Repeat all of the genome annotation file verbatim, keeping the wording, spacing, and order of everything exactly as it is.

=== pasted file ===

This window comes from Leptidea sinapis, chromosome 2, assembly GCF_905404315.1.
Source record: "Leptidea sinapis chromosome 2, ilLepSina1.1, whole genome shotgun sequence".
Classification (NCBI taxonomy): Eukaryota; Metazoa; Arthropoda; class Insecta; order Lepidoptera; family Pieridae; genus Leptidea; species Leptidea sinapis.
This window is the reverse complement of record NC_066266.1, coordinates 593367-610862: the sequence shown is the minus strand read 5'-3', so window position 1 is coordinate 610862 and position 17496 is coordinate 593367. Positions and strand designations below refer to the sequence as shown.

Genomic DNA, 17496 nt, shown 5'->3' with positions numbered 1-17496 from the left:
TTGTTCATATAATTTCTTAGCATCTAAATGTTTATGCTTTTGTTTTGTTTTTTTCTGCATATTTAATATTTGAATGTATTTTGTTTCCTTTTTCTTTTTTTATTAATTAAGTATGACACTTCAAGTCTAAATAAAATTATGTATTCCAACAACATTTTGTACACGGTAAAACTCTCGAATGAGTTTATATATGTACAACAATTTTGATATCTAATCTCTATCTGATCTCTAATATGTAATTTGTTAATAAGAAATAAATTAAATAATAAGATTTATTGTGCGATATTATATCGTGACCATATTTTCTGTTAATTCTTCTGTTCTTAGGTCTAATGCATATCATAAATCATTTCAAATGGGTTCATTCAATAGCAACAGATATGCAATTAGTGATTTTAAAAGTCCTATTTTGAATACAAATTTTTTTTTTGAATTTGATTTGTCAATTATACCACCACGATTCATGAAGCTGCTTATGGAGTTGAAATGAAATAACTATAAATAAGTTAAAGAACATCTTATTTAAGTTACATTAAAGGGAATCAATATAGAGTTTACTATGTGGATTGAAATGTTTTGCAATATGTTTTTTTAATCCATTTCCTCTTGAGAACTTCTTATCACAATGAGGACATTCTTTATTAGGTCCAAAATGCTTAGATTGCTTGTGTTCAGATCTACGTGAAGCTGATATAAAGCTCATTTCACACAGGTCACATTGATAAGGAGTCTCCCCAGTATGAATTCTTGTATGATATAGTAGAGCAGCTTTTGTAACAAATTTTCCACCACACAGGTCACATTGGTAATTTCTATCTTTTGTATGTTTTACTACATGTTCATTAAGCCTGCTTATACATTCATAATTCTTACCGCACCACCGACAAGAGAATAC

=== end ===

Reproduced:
This window comes from Leptidea sinapis, chromosome 2, assembly GCF_905404315.1.
Source record: "Leptidea sinapis chromosome 2, ilLepSina1.1, whole genome shotgun sequence".
Classification (NCBI taxonomy): Eukaryota; Metazoa; Arthropoda; class Insecta; order Lepidoptera; family Pieridae; genus Leptidea; species Leptidea sinapis.
This window is the reverse complement of record NC_066266.1, coordinates 593367-610862: the sequence shown is the minus strand read 5'-3', so window position 1 is coordinate 610862 and position 17496 is coordinate 593367. Positions and strand designations below refer to the sequence as shown.

Genomic DNA, 17496 nt, shown 5'->3' with positions numbered 1-17496 from the left:
TTGTTCATATAATTTCTTAGCATCTAAATGTTTATGCTTTTGTTTTGTTTTTTTCTGCATATTTAATATTTGAATGTATTTTGTTTCCTTTTTCTTTTTTTATTAATTAAGTATGACACTTCAAGTCTAAATAAAATTATGTATTCCAACAACATTTTGTACACGGTAAAACTCTCGAATGAGTTTATATATGTACAACAATTTTGATATCTAATCTCTATCTGATCTCTAATATGTAATTTGTTAATAAGAAATAAATTAAATAATAAGATTTATTGTGCGATATTATATCGTGACCATATTTTCTGTTAATTCTTCTGTTCTTAGGTCTAATGCATATCATAAATCATTTCAAATGGGTTCATTCAATAGCAACAGATATGCAATTAGTGATTTTAAAAGTCCTATTTTGAATACAAATTTTTTTTTTGAATTTGATTTGTCAATTATACCACCACGATTCATGAAGCTGCTTATGGAGTTGAAATGAAATAACTATAAATAAGTTAAAGAACATCTTATTTAAGTTACATTAAAGGGAATCAATATAGAGTTTACTATGTGGATTGAAATGTTTTGCAATATGTTTTTTTAATCCATTTCCTCTTGAGAACTTCTTATCACAATGAGGACATTCTTTATTAGGTCCAAAATGCTTAGATTGCTTGTGTTCAGATCTACGTGAAGCTGATATAAAGCTCATTTCACACAGGTCACATTGATAAGGAGTCTCCCCAGTATGAATTCTTGTATGATATAGTAGAGCAGCTTTTGTAACAAATTTTCCACCACACAGGTCACATTGGTAATTTCTATCTTTTGTATGTTTTACTACATGTTCATTAAGCCTGCTTATACATTCATAATTCTTACCGCACCACCGACAAGAGAATAC